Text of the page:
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Sunday, June 23, 2013

The Millennial Meltdown. Part 3...


Millennials having an obsessive connection to the word "awkward" seems fairly justified to me.  Social connections and their ever increasing ease of use have made most of us very socially awkward.  I have said this many times, but I believe the more connected we are to our digital surroundings, and the more the entire world is at our fingertips, the more disconnected we become as people.  What we seem to be missing here is the concept of social values.  Technology and everything else entailed with it has put us in a world never before seen, nor imagined as possible.

Everything we do as a generation has "social" ties if we so choose to take part, and honestly, most of us do.  We can tell anyone in any country that we just ate a burrito, or "check in" at an auto shop while we are getting the oil changed in our car; we broadcast pictures of our food, we take "selfies", and we express our momentary thoughts online in an effort to sound profound or educated more-so than to be inspiring.  Yet, for some reason, we are still making an attempt to correct social issues by way of creating or attempting to enforce sets of rules.  Why?  Placing restrictions upon people has worked in history a total of zero times,  but we are still trying to implement this method.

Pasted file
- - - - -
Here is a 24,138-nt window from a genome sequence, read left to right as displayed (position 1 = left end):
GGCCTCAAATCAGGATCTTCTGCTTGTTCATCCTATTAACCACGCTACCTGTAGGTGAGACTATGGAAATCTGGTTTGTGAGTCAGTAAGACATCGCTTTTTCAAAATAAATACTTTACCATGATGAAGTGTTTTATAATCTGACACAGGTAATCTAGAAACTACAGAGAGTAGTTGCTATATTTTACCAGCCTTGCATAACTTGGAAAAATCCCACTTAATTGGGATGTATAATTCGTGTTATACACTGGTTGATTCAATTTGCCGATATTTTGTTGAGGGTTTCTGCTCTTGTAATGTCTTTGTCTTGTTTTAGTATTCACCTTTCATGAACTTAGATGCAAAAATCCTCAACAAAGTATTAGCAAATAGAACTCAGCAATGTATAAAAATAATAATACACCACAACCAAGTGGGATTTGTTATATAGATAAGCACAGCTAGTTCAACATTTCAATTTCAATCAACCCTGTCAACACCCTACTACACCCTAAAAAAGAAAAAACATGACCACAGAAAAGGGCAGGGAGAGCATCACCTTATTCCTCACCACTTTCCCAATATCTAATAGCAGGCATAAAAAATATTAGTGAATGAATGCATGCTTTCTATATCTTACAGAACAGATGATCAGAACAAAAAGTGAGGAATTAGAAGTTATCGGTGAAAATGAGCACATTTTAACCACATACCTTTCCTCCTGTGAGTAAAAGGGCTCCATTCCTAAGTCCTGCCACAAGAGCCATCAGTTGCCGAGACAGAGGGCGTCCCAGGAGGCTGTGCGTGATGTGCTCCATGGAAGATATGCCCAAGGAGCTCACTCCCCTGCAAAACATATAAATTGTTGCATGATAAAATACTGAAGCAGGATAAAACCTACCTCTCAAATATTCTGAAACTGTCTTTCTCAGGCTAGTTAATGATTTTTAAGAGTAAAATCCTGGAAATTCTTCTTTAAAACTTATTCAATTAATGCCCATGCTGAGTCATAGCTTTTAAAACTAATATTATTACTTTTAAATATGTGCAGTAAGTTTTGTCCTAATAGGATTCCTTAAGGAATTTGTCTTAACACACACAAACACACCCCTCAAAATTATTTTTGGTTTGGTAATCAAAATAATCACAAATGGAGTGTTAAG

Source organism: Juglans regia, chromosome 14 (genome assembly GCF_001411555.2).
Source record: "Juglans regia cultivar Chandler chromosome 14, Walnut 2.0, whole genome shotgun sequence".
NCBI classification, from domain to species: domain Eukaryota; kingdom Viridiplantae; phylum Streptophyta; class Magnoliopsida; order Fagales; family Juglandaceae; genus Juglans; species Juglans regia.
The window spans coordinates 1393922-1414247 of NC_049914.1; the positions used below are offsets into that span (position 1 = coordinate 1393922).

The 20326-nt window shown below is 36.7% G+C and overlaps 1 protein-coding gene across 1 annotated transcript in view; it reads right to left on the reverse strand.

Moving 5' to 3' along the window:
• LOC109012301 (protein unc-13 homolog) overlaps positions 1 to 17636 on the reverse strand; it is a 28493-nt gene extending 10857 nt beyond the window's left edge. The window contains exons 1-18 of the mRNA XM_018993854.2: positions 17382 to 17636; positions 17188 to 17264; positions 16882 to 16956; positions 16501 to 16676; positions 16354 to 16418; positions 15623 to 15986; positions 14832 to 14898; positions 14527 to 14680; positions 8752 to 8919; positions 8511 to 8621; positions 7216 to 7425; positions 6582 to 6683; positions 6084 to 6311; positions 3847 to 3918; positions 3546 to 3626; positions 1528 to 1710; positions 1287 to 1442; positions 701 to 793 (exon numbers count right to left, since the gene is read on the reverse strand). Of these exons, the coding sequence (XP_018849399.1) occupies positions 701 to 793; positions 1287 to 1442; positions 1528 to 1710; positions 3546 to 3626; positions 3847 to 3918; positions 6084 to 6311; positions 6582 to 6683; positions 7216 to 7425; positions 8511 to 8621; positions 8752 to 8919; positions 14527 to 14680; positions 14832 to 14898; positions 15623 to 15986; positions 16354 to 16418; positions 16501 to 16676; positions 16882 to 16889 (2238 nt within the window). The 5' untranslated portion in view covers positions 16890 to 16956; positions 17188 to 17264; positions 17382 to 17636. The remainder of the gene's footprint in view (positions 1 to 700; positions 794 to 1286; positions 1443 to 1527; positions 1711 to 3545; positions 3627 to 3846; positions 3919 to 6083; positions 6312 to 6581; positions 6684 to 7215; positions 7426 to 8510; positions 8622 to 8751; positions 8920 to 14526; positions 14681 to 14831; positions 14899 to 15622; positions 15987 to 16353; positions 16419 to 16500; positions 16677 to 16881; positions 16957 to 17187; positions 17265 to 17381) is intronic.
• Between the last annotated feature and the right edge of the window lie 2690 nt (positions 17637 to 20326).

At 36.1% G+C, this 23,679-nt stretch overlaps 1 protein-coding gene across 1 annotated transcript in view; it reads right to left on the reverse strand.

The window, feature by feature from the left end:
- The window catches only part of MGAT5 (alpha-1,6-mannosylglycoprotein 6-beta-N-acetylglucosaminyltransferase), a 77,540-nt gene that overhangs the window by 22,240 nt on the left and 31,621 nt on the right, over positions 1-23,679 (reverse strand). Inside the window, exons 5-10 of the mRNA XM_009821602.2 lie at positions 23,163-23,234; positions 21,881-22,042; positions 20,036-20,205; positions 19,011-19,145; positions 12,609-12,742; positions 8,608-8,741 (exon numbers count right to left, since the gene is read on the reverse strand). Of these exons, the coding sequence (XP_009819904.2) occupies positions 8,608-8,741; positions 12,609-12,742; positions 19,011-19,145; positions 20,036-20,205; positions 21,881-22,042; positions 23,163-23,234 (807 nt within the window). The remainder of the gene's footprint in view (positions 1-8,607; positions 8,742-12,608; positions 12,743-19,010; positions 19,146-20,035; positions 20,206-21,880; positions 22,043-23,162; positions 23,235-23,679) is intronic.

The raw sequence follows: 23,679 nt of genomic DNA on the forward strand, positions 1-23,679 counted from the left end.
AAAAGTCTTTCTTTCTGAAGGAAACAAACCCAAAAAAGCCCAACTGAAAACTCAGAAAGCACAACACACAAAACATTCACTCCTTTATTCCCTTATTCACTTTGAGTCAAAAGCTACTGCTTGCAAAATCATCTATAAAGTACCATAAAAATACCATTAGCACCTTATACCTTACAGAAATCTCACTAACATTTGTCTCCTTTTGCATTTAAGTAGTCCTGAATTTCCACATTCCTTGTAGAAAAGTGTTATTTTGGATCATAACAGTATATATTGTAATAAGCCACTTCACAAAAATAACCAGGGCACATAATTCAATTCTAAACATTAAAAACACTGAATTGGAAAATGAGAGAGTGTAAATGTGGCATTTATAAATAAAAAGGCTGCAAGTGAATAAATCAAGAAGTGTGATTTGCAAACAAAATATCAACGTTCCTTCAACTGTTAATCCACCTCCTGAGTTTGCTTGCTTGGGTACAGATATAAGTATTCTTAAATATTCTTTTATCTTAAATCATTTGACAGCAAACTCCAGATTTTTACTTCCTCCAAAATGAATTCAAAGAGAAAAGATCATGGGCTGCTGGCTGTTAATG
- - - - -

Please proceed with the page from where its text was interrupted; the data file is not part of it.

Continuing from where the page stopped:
Have you ever heard the phrase "You're doing it wrong?" because we really are a shining example of those words in action.  Maybe I am being harsh, but give me a second to explain myself.  

We love a good, emotional high and love thinking we are doing something great in whatever actions we have recently embarked upon.  When I was a kid, I would see people come into my church and get all hyped up in the moment, tell the congregation they had changed and they were going to live their life for the greater good from that point forward.  Sometimes after a matter of months, or sometimes after a matter of years the majority of them disappeared and went back to exactly the same place they were in before the supposed enlightenment or even to a place much worse.  Stepping away from the religious aspect, criminals who spend a few years in jail tend to become reformed while incarcerated and do well for a varying amount of time after being released on parole, but the majority end up going back to crime or returning to jail.  Why is this?  Simply put, people do not like rules if they were not brought up to maturity with a clear understanding of why they exist in the first place.  Still, some do understand the implications and purpose of rules, but see them broken so often by those they look up to that they assume such things no longer apply.  Being the "good kid" for a time and having a sense of momentary enlightenment makes anyone feel like they are on top of the world, but invariably, most cannot upkeep this lifestyle since the whole process is largely foreign to their psychological development.  

Think back to primary school and how we were taught the principles of respect and giving, but by the time we became teenagers, those concepts began to slack off and we were given the excuse of it being a "phase" or "growing up" but rarely does anyone grow out of this lifestyle once we venture into it.  With age comes that pivotal time frame where the concepts we were taught as children are either still implemented in our lives or entirely rejected.  The scary part about this happening is that even the negative aspects of our new personalities are accepted because so many adults act in the same exact way.  What?  Those same people, those same mentors, those same teachers who taught us the values of respect, sharing, compassion, and decency do not practice any of it themselves?  Some do, but many do not;  at least not in their private lives.